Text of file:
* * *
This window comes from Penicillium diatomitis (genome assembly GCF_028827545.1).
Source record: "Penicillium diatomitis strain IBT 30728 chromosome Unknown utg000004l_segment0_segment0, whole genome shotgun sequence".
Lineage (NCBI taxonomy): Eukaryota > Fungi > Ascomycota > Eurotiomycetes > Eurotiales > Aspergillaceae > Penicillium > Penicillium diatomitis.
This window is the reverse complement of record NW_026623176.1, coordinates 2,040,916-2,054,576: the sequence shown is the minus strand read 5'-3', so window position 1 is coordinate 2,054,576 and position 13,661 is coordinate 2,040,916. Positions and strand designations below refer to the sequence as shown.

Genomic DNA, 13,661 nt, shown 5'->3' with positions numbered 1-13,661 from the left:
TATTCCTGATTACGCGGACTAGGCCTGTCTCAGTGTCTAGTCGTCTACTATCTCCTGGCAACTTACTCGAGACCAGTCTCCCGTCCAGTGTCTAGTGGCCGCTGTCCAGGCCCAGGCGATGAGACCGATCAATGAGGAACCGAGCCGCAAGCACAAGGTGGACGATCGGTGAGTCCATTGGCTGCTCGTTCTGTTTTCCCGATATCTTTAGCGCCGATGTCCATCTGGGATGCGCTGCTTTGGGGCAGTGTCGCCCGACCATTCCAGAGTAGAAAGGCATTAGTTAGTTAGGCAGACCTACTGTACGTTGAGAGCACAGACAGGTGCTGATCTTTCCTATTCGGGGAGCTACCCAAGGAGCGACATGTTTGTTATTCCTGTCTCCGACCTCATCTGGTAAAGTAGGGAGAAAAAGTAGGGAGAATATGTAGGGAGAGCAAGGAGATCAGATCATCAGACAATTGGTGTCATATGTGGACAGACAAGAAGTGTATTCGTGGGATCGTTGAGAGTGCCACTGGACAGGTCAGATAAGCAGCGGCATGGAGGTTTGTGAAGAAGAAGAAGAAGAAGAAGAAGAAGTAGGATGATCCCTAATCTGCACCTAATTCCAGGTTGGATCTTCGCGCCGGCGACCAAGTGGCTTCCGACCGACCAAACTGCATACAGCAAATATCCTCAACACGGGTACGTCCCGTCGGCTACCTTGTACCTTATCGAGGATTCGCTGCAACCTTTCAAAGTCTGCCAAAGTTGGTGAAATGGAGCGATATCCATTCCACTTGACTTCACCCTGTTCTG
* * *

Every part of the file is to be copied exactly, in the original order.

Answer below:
This window comes from Penicillium diatomitis (genome assembly GCF_028827545.1).
Source record: "Penicillium diatomitis strain IBT 30728 chromosome Unknown utg000004l_segment0_segment0, whole genome shotgun sequence".
Lineage (NCBI taxonomy): Eukaryota > Fungi > Ascomycota > Eurotiomycetes > Eurotiales > Aspergillaceae > Penicillium > Penicillium diatomitis.
This window is the reverse complement of record NW_026623176.1, coordinates 2,040,916-2,054,576: the sequence shown is the minus strand read 5'-3', so window position 1 is coordinate 2,054,576 and position 13,661 is coordinate 2,040,916. Positions and strand designations below refer to the sequence as shown.

Genomic DNA, 13,661 nt, shown 5'->3' with positions numbered 1-13,661 from the left:
TATTCCTGATTACGCGGACTAGGCCTGTCTCAGTGTCTAGTCGTCTACTATCTCCTGGCAACTTACTCGAGACCAGTCTCCCGTCCAGTGTCTAGTGGCCGCTGTCCAGGCCCAGGCGATGAGACCGATCAATGAGGAACCGAGCCGCAAGCACAAGGTGGACGATCGGTGAGTCCATTGGCTGCTCGTTCTGTTTTCCCGATATCTTTAGCGCCGATGTCCATCTGGGATGCGCTGCTTTGGGGCAGTGTCGCCCGACCATTCCAGAGTAGAAAGGCATTAGTTAGTTAGGCAGACCTACTGTACGTTGAGAGCACAGACAGGTGCTGATCTTTCCTATTCGGGGAGCTACCCAAGGAGCGACATGTTTGTTATTCCTGTCTCCGACCTCATCTGGTAAAGTAGGGAGAAAAAGTAGGGAGAATATGTAGGGAGAGCAAGGAGATCAGATCATCAGACAATTGGTGTCATATGTGGACAGACAAGAAGTGTATTCGTGGGATCGTTGAGAGTGCCACTGGACAGGTCAGATAAGCAGCGGCATGGAGGTTTGTGAAGAAGAAGAAGAAGAAGAAGAAGAAGTAGGATGATCCCTAATCTGCACCTAATTCCAGGTTGGATCTTCGCGCCGGCGACCAAGTGGCTTCCGACCGACCAAACTGCATACAGCAAATATCCTCAACACGGGTACGTCCCGTCGGCTACCTTGTACCTTATCGAGGATTCGCTGCAACCTTTCAAAGTCTGCCAAAGTTGGTGAAATGGAGCGATATCCATTCCACTTGACTTCACCCTGTTCTG